It’s not going to change considerably. The change will be, I will be the one starting the morning and evening DPC [daily planning conference] so I’m going to be starting the conversation with the ground as the station commander. Otherwise everything will remain the same. I believe the commander is responsible for the psychological environment in the team on board, but I believe also each cosmonaut and astronaut should make his or her contribution to making the environment comfortable for the entire crew.

Oleg Kononenko

Oleg Kononenko participates in a routine operations training session in an International Space Station mock-up/trainer in the Space Vehicle Mock-up Facility at NASA's Johnson Space Center. Photo credit: NASA

These days there are supplies being delivered to the International Space Station on board vehicles that are launched by Russia, by Europe and by Japan. But there are also two new cargo ships that are being developed under NASA’s Commercial Orbital Transportation Services program that have their first flights scheduled, coming up in a few months. Fill us in on what these new vehicles are and how they mix in with the current fleet of supply ships to keep the International Space Station fully stocked up.

Of course, the Russian cosmonauts did not study in detail the new cargo vehicles but I believe everything that’s going to be developed and will arrive on board the station would be good. The more cargo vehicles we have, the more opportunities we have to deliver new science equipment on board, and that’s great.

And I understand that they will arrive at the station in a way similar to the Japanese HTV [H-II Transfer Vehicle] in which there will be robotic operations involved. Which of your crewmates will be operating the Canadarm[2] for that?

Of course, all these vehicles are going to be docking to the station differently from the European and Russian vehicles. It has an active, those vehicles have active docking system that allows us to rendezvous and dock to the station. The newer cargo vehicles do not have that type of docking system. It’s going to be grappled by the arm and berthed to the U.S. segment. Yes, we’re going to be using the Canadarm. It is very interesting, it is fascinating; I was assisting Don [Pettit] during training. It is very interesting. I was sometimes regretting that we do not have that capability on the Russian side.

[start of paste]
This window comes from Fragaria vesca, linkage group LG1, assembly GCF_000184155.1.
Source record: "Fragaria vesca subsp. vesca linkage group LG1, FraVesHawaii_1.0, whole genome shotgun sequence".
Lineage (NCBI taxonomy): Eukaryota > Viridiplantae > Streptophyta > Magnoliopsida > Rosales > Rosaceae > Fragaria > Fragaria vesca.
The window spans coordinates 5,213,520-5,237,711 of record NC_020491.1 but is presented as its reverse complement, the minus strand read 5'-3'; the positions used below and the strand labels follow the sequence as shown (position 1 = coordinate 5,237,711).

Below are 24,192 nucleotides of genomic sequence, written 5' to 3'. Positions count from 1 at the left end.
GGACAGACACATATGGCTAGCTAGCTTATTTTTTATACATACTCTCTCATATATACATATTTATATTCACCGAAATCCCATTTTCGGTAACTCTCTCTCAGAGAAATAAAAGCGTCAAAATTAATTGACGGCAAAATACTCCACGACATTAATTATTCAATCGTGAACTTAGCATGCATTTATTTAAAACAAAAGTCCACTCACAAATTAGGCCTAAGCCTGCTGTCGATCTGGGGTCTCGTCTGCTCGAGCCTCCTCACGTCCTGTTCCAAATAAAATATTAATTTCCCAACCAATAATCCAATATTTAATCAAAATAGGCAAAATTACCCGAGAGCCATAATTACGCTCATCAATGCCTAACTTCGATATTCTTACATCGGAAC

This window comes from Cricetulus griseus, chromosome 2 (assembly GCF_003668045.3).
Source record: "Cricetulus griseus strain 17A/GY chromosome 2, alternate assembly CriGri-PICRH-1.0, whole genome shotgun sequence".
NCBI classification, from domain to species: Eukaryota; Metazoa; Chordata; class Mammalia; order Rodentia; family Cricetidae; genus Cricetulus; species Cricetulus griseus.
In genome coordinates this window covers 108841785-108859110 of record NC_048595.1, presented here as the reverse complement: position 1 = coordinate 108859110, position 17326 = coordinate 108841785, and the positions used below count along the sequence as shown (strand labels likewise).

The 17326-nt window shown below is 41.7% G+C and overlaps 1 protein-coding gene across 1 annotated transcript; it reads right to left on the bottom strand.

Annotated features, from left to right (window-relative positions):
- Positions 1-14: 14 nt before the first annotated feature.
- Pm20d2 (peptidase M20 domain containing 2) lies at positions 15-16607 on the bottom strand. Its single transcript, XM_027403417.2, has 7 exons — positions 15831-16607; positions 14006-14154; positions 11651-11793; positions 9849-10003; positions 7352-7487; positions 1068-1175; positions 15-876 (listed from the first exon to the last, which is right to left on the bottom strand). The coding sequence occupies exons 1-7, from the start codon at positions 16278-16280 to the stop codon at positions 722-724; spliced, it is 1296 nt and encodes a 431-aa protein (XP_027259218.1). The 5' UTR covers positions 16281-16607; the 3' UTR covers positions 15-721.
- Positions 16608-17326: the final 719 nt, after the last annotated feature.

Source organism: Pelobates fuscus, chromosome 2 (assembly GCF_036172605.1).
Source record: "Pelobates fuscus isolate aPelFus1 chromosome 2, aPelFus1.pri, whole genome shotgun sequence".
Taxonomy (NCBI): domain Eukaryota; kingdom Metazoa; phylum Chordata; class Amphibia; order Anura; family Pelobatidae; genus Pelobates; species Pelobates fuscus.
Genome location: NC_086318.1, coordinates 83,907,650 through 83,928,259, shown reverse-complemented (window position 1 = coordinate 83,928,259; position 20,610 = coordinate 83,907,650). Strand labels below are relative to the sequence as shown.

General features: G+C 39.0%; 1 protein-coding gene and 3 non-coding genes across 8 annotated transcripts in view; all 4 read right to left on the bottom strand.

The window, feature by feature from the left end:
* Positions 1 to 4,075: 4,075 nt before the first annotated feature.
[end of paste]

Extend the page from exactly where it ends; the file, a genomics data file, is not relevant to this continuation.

There’s still a plan to be able to have that arm based on the Russian segment so in the future it may be able to operate back in the Russian segment.

I hope that after all the integration between the Russian and U.S. side will be greater in terms of the space operations.

Now that we’re about to have this integration of commercial cargo ships to deliver to the International Space Station, along with vehicles that are provided by government space agencies, do you feel that your flight is going to be part of an historic transition to a new era of spaceflight?

Frankly speaking, I’m not thinking that my flight is going to have any historic value. I like my work, I like flying into space, it is very interesting for me, I enjoy gaining new knowledge, and help the humankind acquire new knowledge and move forward.

Well, let me let you look ahead then, beyond your flight to the International Space Station. When you think about what human space exploration will become in the future, in 10 or 20 years or more, what do you think is coming for our species’ exploration of space, and how is the work that you’re doing on this space station getting us prepared to do that?

It is probably too difficult to predict our, the time farther away, the future, but I believe the humankind is going to explore new planets, as part of the race to acquire resources. I believe sooner or later the humankind will have to leave the confines of Earth and will fly to the moon, to Mars, and build bases there. The experts that are saying that the gain will be minimal, I do not think they, realize how useful it can be. I believe those bases are going to provide a huge advantage to the humankind.

Are the International Space Station missions helping get us prepared for that?

Yes, certainly do because even now we’re starting to perform some small and some individual operations that are going to help us assemble complicated stations on orbit. We’re preparing for the flights of this type physically, scientifically, nutritionally, , behaviorly. It does provide food for thought on how we’re going to explore the space in the future.